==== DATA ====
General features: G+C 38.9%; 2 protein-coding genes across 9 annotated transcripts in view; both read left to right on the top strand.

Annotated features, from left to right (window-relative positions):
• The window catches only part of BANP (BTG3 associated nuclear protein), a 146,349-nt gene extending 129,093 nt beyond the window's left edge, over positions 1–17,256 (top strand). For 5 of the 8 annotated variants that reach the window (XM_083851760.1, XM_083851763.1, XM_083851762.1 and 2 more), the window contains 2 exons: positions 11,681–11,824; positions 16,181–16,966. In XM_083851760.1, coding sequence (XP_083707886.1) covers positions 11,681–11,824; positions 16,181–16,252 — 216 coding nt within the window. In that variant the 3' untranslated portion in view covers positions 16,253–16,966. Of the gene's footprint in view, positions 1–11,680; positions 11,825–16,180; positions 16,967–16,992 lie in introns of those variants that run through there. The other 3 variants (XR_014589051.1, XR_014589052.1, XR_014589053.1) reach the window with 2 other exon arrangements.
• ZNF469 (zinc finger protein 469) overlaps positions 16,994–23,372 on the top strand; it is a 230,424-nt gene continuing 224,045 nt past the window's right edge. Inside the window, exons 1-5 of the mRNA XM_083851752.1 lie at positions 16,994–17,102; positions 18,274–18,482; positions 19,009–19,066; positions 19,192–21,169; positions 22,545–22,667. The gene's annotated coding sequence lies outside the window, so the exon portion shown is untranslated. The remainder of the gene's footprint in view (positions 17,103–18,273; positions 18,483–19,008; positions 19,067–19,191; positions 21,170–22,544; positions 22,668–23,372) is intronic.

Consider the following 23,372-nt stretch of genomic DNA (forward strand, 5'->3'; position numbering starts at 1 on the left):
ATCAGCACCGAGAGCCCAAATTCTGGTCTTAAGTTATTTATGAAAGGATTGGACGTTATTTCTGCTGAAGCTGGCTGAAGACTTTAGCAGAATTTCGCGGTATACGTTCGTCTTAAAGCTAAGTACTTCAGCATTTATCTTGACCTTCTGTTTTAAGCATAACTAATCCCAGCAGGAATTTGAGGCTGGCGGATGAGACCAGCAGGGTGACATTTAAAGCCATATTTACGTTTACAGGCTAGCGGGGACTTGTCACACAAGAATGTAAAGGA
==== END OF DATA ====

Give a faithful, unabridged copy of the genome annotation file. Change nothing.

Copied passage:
General features: G+C 38.9%; 2 protein-coding genes across 9 annotated transcripts in view; both read left to right on the top strand.

Annotated features, from left to right (window-relative positions):
• The window catches only part of BANP (BTG3 associated nuclear protein), a 146,349-nt gene extending 129,093 nt beyond the window's left edge, over positions 1–17,256 (top strand). For 5 of the 8 annotated variants that reach the window (XM_083851760.1, XM_083851763.1, XM_083851762.1 and 2 more), the window contains 2 exons: positions 11,681–11,824; positions 16,181–16,966. In XM_083851760.1, coding sequence (XP_083707886.1) covers positions 11,681–11,824; positions 16,181–16,252 — 216 coding nt within the window. In that variant the 3' untranslated portion in view covers positions 16,253–16,966. Of the gene's footprint in view, positions 1–11,680; positions 11,825–16,180; positions 16,967–16,992 lie in introns of those variants that run through there. The other 3 variants (XR_014589051.1, XR_014589052.1, XR_014589053.1) reach the window with 2 other exon arrangements.
• ZNF469 (zinc finger protein 469) overlaps positions 16,994–23,372 on the top strand; it is a 230,424-nt gene continuing 224,045 nt past the window's right edge. Inside the window, exons 1-5 of the mRNA XM_083851752.1 lie at positions 16,994–17,102; positions 18,274–18,482; positions 19,009–19,066; positions 19,192–21,169; positions 22,545–22,667. The gene's annotated coding sequence lies outside the window, so the exon portion shown is untranslated. The remainder of the gene's footprint in view (positions 17,103–18,273; positions 18,483–19,008; positions 19,067–19,191; positions 21,170–22,544; positions 22,668–23,372) is intronic.

Consider the following 23,372-nt stretch of genomic DNA (forward strand, 5'->3'; position numbering starts at 1 on the left):
ATCAGCACCGAGAGCCCAAATTCTGGTCTTAAGTTATTTATGAAAGGATTGGACGTTATTTCTGCTGAAGCTGGCTGAAGACTTTAGCAGAATTTCGCGGTATACGTTCGTCTTAAAGCTAAGTACTTCAGCATTTATCTTGACCTTCTGTTTTAAGCATAACTAATCCCAGCAGGAATTTGAGGCTGGCGGATGAGACCAGCAGGGTGACATTTAAAGCCATATTTACGTTTACAGGCTAGCGGGGACTTGTCACACAAGAATGTAAAGGA